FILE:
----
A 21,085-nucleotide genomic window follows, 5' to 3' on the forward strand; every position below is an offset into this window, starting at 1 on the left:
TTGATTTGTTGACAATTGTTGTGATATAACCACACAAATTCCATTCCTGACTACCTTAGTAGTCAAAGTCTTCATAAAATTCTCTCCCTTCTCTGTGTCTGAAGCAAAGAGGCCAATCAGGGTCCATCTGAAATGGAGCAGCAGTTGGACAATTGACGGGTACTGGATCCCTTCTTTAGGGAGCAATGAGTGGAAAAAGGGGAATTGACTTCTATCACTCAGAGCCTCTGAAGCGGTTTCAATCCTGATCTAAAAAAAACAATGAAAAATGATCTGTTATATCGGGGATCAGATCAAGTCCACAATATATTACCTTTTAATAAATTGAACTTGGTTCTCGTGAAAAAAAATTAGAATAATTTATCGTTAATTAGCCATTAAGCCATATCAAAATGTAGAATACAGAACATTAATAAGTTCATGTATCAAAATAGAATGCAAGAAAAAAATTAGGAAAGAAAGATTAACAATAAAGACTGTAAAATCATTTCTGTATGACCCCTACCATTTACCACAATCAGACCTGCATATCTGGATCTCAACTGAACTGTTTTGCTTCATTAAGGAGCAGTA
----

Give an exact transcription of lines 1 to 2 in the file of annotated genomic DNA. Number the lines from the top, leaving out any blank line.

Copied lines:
A 21,085-nucleotide genomic window follows, 5' to 3' on the forward strand; every position below is an offset into this window, starting at 1 on the left:
TTGATTTGTTGACAATTGTTGTGATATAACCACACAAATTCCATTCCTGACTACCTTAGTAGTCAAAGTCTTCATAAAATTCTCTCCCTTCTCTGTGTCTGAAGCAAAGAGGCCAATCAGGGTCCATCTGAAATGGAGCAGCAGTTGGACAATTGACGGGTACTGGATCCCTTCTTTAGGGAGCAATGAGTGGAAAAAGGGGAATTGACTTCTATCACTCAGAGCCTCTGAAGCGGTTTCAATCCTGATCTAAAAAAAACAATGAAAAATGATCTGTTATATCGGGGATCAGATCAAGTCCACAATATATTACCTTTTAATAAATTGAACTTGGTTCTCGTGAAAAAAAATTAGAATAATTTATCGTTAATTAGCCATTAAGCCATATCAAAATGTAGAATACAGAACATTAATAAGTTCATGTATCAAAATAGAATGCAAGAAAAAAATTAGGAAAGAAAGATTAACAATAAAGACTGTAAAATCATTTCTGTATGACCCCTACCATTTACCACAATCAGACCTGCATATCTGGATCTCAACTGAACTGTTTTGCTTCATTAAGGAGCAGTA